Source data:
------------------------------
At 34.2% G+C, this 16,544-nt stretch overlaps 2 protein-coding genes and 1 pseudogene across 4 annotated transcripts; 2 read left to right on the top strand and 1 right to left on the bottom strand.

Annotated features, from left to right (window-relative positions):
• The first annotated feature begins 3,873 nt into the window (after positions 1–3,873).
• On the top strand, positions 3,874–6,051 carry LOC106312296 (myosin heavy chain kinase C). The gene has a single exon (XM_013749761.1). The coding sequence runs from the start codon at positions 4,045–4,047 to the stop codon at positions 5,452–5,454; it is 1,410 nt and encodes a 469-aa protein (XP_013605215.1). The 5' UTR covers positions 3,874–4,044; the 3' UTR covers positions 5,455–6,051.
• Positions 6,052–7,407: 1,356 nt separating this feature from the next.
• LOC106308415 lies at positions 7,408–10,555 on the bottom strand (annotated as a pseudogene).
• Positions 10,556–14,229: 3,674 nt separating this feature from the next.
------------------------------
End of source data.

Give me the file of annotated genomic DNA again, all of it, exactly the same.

At 34.2% G+C, this 16,544-nt stretch overlaps 2 protein-coding genes and 1 pseudogene across 4 annotated transcripts; 2 read left to right on the top strand and 1 right to left on the bottom strand.

Annotated features, from left to right (window-relative positions):
• The first annotated feature begins 3,873 nt into the window (after positions 1–3,873).
• On the top strand, positions 3,874–6,051 carry LOC106312296 (myosin heavy chain kinase C). The gene has a single exon (XM_013749761.1). The coding sequence runs from the start codon at positions 4,045–4,047 to the stop codon at positions 5,452–5,454; it is 1,410 nt and encodes a 469-aa protein (XP_013605215.1). The 5' UTR covers positions 3,874–4,044; the 3' UTR covers positions 5,455–6,051.
• Positions 6,052–7,407: 1,356 nt separating this feature from the next.
• LOC106308415 lies at positions 7,408–10,555 on the bottom strand (annotated as a pseudogene).
• Positions 10,556–14,229: 3,674 nt separating this feature from the next.